BONUS TRACKS: Independent Venue Week, Class with Chris Thile, and a New Ryman Statue
Photo via Ryman Auditorium's Loretta Lynn Statue Reveal on Facebook Live
Independent venues are vital to the roots music scene, connecting fans and musicians face to face and creating lifelong memories. For me, The Handlebar in Greenville, South Carolina, was home as I started discovering roots music in college. On that stage in the belly of an old textile mill, I saw for the first time Robert Earl Keen, Alejandro Escovedo, Kim Richey, and so many other artists who would become lasting favorites. Sadly, after a bankruptcy filing and a move to a new building, The Handlebar couldn’t hang on, and it truly left a hole in the music scene in its hometown. Hundreds of similar venues across the country could face a similar fate in 2020 in a tough business made much tougher by a pandemic and economic downtown, neither of which show signs of being solved anytime soon. Independent Venue Week, which starts tomorrow and runs through Oct. 30, seeks to highlight what venues bring to their hometowns and how these important sites are struggling, with performances and panels aimed at finding a new way forward. Look for No Depression Managing Editor Hilary Saunders in an online panel about “Diversifying Your Audience” at 1:30 p.m. Wednesday, and check out the list of participating venues and full schedule of the week’s panels and performances here.
If there’s a bright side to artists being off the road, it’s the innovative ways they’re finding to connect with fans from home. Chris Thile is taking the opportunity to offer an online masterclass series titled “Music Is Life Is Music,” which over three Sunday afternoons (starting THIS Sunday!) addresses “Listening,” “Writing,” and “Performing.” Learn more and grab tickets here.
If you’ve devoured the pages of Peter Guralnick’s biographies of folks like Elvis Presley, Sam Cooke, and Robert Johnson, you’ll want to get your mitts on his new book, Looking to Get Lost: Adventures in Music and Writing, which comes out Tuesday. This time, he turns his lens inward, sharing his writing process and how he’s gotten to know and earn the trust of his interview subjects. Along the way he shares many more tidbits from some of music’s biggest names. Two online events are planned to celebrate the book’s release. On Monday, via The Strand bookstore in New York, Guralnick will chat with Elvis Costello. And on Nov. 12, from Politics and Prose in Washington, DC, he’ll speak with Rosanne Cash.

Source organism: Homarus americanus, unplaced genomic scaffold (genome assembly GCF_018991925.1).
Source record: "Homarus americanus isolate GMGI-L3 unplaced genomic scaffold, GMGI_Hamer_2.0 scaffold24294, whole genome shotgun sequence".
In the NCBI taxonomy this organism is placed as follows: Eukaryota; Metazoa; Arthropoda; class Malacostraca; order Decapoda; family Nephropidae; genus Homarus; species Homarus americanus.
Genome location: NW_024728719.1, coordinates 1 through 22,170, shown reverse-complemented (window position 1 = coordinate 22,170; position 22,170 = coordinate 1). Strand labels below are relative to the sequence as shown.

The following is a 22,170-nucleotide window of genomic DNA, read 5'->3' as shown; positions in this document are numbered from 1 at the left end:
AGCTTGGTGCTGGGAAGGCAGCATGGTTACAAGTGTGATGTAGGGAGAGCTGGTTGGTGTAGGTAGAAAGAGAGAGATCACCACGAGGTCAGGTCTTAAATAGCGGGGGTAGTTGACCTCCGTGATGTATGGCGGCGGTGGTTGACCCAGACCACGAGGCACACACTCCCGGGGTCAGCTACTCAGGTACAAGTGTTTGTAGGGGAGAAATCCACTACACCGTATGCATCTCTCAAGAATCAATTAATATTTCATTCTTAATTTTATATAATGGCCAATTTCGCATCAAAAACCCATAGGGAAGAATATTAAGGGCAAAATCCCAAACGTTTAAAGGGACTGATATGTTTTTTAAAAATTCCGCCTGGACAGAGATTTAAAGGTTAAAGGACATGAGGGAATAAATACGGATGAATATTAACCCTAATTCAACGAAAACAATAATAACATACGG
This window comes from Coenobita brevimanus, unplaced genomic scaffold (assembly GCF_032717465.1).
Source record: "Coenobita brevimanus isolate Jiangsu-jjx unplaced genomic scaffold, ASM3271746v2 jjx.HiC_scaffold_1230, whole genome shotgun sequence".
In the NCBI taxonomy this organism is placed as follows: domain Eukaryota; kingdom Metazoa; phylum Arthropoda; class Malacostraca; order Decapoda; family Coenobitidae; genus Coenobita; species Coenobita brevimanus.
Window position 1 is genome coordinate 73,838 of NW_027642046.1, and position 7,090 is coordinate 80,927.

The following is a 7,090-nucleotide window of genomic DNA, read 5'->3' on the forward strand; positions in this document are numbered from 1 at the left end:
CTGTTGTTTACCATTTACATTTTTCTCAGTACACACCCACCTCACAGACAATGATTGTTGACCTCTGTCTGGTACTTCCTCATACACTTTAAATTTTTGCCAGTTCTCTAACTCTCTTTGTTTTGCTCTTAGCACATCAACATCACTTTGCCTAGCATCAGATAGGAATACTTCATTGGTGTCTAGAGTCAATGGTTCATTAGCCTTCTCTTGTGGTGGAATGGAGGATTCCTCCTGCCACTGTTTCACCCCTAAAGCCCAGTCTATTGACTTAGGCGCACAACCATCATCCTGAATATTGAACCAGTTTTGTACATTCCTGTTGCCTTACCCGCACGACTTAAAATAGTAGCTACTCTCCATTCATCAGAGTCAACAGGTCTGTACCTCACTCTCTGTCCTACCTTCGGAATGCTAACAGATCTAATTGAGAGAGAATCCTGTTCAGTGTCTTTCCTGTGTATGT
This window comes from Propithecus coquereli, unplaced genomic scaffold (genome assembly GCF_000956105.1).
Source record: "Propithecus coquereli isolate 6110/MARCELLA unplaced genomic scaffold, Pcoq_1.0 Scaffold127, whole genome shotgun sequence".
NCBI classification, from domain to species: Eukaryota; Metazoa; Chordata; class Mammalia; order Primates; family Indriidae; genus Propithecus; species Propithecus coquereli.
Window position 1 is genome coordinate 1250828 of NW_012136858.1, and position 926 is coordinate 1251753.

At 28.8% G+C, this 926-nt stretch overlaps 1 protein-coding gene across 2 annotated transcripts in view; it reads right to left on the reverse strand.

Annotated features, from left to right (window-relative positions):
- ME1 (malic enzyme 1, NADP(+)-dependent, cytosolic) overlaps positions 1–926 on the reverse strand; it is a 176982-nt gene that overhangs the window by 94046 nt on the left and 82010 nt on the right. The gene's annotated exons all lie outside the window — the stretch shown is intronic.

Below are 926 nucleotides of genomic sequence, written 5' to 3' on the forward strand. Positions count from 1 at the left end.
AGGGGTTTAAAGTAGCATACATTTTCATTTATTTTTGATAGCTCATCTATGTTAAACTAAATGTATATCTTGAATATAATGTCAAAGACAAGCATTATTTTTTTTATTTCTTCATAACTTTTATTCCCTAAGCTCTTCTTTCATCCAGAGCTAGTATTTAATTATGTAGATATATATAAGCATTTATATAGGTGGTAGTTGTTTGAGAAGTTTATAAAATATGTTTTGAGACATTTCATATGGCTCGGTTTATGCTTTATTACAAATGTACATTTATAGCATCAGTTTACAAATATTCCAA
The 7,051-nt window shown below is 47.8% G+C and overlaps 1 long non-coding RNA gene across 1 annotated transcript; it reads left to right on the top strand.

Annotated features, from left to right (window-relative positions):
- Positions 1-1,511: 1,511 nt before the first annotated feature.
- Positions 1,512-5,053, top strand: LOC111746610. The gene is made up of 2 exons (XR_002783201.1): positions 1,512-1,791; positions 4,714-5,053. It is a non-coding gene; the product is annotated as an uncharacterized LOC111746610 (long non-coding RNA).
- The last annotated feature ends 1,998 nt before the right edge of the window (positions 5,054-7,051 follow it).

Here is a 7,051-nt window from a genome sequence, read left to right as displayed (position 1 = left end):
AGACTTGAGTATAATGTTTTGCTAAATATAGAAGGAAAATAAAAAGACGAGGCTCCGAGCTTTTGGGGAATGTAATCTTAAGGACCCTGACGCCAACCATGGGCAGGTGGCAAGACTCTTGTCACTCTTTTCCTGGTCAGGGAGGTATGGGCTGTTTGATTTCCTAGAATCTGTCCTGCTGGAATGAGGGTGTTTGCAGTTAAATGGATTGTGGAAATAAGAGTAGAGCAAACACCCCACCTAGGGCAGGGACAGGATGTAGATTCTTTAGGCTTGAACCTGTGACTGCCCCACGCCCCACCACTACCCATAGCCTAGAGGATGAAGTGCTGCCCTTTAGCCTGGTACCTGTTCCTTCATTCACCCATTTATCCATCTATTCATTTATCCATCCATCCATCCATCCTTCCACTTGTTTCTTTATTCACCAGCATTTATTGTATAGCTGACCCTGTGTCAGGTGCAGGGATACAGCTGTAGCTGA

The first time I visited Nashville a couple years ago, I was thrilled to take a selfie with the Bill Monroe statue outside of the Ryman Auditorium. And after my tour inside the Ryman, I spent a nice few minutes on the steps outside, under the watchful gaze of the Little Jimmy Dickens statue, pondering where to wander next. I can’t wait to visit again (someday …) so I can see the newest statue on the Ryman’s Icon Walk — Loretta Lynn! Read more about the new sculpture and the icon it celebrates over at The Boot.
WHAT WE’RE LISTENING TO
Here’s a sampling of the songs, albums, bands, and sounds No Depression staffers have been into this week:
Tom Petty – Wildflowers and All the Rest box set
Natalie Schlabs – Don’t Look Too Close
Tift Merritt – Bramble Rose
The Weather Station – “Robbers”
The John Prine tribute performance of “Paradise” by a whole bunch of great artists — including Birds of Chicago, Black Pumas, Robert Earl Keen, Rhiannon Giddens, Patty Griffin, and Bonnie Raitt — from the “Let the Music Play On: A Hardly Strictly Bluegrass Broadcast”
Raul Malo’s beautiful unplugged performance of Sam Cooke’s “A Change is Gonna Come” in front of the U.S. Capitol